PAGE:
An arm-ring or the like, and if you will
We’ll fight it out when you are older, boy.
An Old King.
Aoife will make some story out of this.
Well, well, what matter, I’ll have that arm-ring, boy.
Young Man.
There is no man I’d sooner have my friend
Than you whose name has gone about the world
As if it had been the wind, but Aoife’d say
I had turned coward.
I’ll give you gifts
That Aoife’ll know and all her people know
To have been my gifts. Mananan, son of the sea,
Gave me this heavy embroidered cloak. Nine Queens
Of the Land-under-Wave had woven it
Out of the fleeces of the sea. O! tell her
I was afraid, or tell her what you will.
No! tell her that I heard a raven croak
On the north side of the house and was afraid.
An Old King.
Some witch of the air has troubled Cuchullain’s mind.
No witchcraft, his head is like a woman’s head
I had a fancy for.
Second Old King.
A witch of the air
Can make a leaf confound us with memories.
They have gone to school to learn the trick of it.
But there’s no trick in this. That arm-ring, boy.
Third Old King.
He shall not go unfought, I’ll fight with him.
Fourth Old King.
No! I will fight with him.
First Old King.
I claim the fight,
For when we sent an army to her land——
Second Old King.
I claim the fight, for one of Aoife’s galleys
Stole my great cauldron and a herd of pigs.
Third Old King.
No, no, I claim it, for at Lammas’ time——
Back! Back! Put up your swords! Put up your swords!
There’s none alive that shall accept a challenge
I have refused. Laegaire, put up your sword.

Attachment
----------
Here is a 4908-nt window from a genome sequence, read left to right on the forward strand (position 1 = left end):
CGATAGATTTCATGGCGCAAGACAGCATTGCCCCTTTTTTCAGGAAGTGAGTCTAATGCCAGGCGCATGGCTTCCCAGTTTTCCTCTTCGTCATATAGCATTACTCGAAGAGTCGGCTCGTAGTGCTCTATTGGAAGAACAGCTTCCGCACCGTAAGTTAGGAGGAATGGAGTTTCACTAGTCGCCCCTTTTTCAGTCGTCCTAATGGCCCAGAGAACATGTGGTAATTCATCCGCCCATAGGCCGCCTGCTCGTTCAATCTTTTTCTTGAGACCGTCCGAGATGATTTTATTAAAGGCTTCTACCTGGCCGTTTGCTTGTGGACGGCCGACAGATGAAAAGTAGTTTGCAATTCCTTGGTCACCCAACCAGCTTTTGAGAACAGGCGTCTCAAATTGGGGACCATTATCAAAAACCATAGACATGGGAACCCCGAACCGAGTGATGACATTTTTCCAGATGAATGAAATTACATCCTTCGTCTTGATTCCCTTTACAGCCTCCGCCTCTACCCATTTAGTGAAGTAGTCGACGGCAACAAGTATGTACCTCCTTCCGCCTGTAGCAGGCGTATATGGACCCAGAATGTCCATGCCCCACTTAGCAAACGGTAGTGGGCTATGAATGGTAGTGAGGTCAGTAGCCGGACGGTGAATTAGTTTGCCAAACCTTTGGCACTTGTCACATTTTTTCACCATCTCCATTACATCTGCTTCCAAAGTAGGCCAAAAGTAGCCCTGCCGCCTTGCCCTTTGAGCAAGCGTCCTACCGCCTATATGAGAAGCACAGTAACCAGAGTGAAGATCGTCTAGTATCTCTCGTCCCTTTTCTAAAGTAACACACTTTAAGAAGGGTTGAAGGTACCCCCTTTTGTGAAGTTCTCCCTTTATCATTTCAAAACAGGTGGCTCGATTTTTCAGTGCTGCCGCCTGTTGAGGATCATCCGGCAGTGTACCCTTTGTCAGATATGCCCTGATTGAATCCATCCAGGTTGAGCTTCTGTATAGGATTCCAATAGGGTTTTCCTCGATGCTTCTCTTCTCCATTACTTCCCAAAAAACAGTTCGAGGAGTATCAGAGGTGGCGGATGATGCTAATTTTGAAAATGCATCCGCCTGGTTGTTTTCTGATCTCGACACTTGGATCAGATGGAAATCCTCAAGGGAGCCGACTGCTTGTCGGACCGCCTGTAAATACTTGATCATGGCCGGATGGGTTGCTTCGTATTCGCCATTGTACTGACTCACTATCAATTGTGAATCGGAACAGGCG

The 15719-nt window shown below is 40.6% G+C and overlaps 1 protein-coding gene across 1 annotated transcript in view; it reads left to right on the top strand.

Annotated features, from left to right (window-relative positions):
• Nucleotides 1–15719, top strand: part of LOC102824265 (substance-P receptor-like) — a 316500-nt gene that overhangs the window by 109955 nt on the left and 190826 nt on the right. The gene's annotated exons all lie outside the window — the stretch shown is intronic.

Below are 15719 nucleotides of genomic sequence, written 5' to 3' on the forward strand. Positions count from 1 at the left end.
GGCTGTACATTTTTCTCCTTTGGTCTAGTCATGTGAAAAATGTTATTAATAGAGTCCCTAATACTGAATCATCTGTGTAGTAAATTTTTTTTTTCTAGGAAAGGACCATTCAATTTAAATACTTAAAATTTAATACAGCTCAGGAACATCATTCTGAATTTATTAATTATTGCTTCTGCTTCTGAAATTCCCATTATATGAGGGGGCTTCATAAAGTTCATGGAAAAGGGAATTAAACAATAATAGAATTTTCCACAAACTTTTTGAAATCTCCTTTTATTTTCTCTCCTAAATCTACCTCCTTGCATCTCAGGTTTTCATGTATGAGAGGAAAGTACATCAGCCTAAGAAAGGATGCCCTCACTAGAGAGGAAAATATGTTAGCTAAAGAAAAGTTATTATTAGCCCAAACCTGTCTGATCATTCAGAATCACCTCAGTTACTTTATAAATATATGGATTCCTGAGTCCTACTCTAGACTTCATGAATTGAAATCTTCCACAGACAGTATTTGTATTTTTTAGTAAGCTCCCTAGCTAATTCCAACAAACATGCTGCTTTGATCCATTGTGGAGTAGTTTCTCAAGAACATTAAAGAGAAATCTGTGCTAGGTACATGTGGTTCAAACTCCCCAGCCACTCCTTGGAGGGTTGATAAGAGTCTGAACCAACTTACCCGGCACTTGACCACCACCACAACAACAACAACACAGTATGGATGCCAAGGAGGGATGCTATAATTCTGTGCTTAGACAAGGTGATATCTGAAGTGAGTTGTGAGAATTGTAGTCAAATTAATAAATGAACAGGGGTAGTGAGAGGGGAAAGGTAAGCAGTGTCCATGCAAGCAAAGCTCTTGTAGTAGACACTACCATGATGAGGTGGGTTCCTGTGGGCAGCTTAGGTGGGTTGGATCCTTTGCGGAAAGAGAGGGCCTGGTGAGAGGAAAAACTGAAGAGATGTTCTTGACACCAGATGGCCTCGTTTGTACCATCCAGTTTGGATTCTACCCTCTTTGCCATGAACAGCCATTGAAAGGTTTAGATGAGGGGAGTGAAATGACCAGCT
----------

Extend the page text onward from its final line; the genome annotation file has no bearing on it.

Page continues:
Young Man.
No, let them come, let any three together.
If they’ve a mind to, I’ll try it out with four.
That’s spoken as I’d spoken it at your age,
But you are in my house. Whatever man
Would fight with you shall fight it out with me.
They’re dumb. They’re dumb. How many of you would meet

[Drawing his sword.

This mutterer, this old whistler, this sandpiper,
This edge that’s grayer than the tide, this mouse
That’s gnawing at the timbers of the world,
This, this—Boy, I would meet them all in arms
If I’d a son like you. He would avenge me
When I have withstood for the last time the men
Whose fathers, brothers, sons, and friends I have killed
Upholding Ullad; when the four provinces
Have gathered with the ravens over them.
But I’d need no avenger. You and I
Would scatter them like water from a dish.
Young Man.
We’ll stand by one another from this out.
Here is the ring.
No, turn and turn about,
But my turn is first, because I am the older.
Cliodna embroidered these bird wings, but Fand
Made all these little golden eyes with the hairs
That she had stolen out of Aengus’ beard,
And therefore none that has this cloak about him
Is crossed in love. The heavy inlaid brooch
That Buan hammered has a merit too.

[He begins spreading the cloak out on a bench, showing it to the Young Man. Suddenly Concobar beats with his silver rod on a pillar beside his chair. All turn towards him.

[In a loud voice.] No more of that, I will not have this friendship.
Cuchullain is my man and I forbid it;
He shall not go unfought for I myself——